“You’re constantly surprised by your own courage, and by your child’s courage” and “You are capable of more love and strength than you ever thought possible.”  One line I hate hearing is, “I don’t know how you do it.”  Why wouldn’t you do your best?  Or at least try?  What’s the alternative? Some days you batten down the hatches and ride the waves.  Some days you have to tell someone off.  Some days you’re the beauty, and other days you’re the beast.

“You’ve learned to celebrate the little victories.”  You pooped in the potty?  YAY!!

Thing 2 blew me away today at the pool.  After swim team practice, he wanted to stay and play.  There were other boys from the team throwing balls, diving, and being neurotypical boys on a summer day.  Thing 2 watched them as he swam along with perimeter of the pool.  Then he took someone’s Lightning McQueen, threw it, and dove for it.  He bobbed back up with McQueen and a big smile.  He did that a few times among the kids, not on the perimeter, and that took a ton of courage from my little boy.  He was initiating play with other kids, and that is a big victory, my friends.

“You’ve (almost) learned how to forgive yourself for not being perfect” and “You’ve (almost) become immune to the looks others give you in public.”  I yelled and cursed trying to get the kids to the grocery store yesterday.  Then Thing 2 tried to hold Thing 1’s hand in the parking lot, and that set Thing 1 off.  I lost it.  I horse-collared Thing 1 and told him to stop being a butthead.  An old lady gave me a nasty look.  I’m not perfect, neither are my kids, and we do not pretend to be.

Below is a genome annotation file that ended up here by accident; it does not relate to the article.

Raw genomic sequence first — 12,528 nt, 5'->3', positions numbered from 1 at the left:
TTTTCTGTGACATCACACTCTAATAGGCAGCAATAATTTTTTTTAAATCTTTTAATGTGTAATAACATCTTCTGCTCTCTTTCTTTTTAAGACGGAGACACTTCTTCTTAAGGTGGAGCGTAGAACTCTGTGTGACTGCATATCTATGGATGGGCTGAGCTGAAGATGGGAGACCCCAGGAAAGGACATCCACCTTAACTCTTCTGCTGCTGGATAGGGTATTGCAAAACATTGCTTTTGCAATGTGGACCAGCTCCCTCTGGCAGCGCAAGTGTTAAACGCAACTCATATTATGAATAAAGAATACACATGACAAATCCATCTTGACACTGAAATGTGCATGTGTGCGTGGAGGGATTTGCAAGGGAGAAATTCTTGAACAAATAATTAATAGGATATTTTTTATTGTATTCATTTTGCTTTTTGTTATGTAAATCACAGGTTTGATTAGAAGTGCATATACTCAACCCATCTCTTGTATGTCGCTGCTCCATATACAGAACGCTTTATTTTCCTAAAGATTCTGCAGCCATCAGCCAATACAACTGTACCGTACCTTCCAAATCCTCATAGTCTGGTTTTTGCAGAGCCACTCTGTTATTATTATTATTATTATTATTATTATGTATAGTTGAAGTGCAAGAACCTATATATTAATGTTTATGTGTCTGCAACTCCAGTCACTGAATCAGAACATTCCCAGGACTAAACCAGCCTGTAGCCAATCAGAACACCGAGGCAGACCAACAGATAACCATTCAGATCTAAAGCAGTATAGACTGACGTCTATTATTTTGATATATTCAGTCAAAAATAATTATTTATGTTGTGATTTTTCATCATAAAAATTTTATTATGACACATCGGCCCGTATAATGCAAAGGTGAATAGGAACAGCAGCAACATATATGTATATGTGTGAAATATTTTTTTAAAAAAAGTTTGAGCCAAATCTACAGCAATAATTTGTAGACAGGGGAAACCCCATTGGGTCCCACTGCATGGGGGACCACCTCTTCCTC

“You will never take your child’s health for granted.”  As stressful as some trips to the grocery store can be, I am grateful to have these little boogers.  I know several friends and family members who lost children to sickness or birth defects.  Being able to fuss at my kids, love on them, and smother them with kisses before bed is a gift.

“You always know when to trust your instincts.”  This is a big reason why we’re getting Thing 1 out of his current school placement.

“No matter how much you go without it, you’ll never get used to the lack of sleep.”  TRUTH.  Sleeping in and taking naps, when they happen, are the most magical things ever.  As magical as unicorns galloping along rainbows, because I never see them.  Our typical night starts with Melatonin for the big kids at 8:00.  Then the husband lays with Thing 2 until he falls asleep. The adults go to bed around 11:00.  Thing 2 is awake again anywhere between 12:30-2:30 a.m., screaming bloody murder and repeating, “Come here!” and “Go to bed!”  We let him cry it out, even when he wakes up his brothers.  Thing 1 is up and will rummage the house for iPads and food starting at 5:00 a.m., sometimes earlier.  When I do snap at my kids, it’s because I’m so damn tired!

“Any day your child keeps his pants on is a good day.”  A better name for Thing 1 is “White Lightning.”  He is a habitual streaker, and we catch him outside daily, jumping on the trampoline or swinging high in the swing, butt naked.  My husband was laying on the couch last weekend when Thing 2 came into the family room and threw his shorts and underwear in daddy’s face.  That’s pretty bold.

Streaking

(Image source: http://www.quickmeme.com/)

“The neighbors begin to wonder why so many therapists are coming and going from your house all week.”  It’s called ABA, bitches.  Now get back to your post about how gifted and perfect you want Fakebook world to think your child is.

Okay, that last one sounded a little bitter.  My bad.

Here’s to summer survival.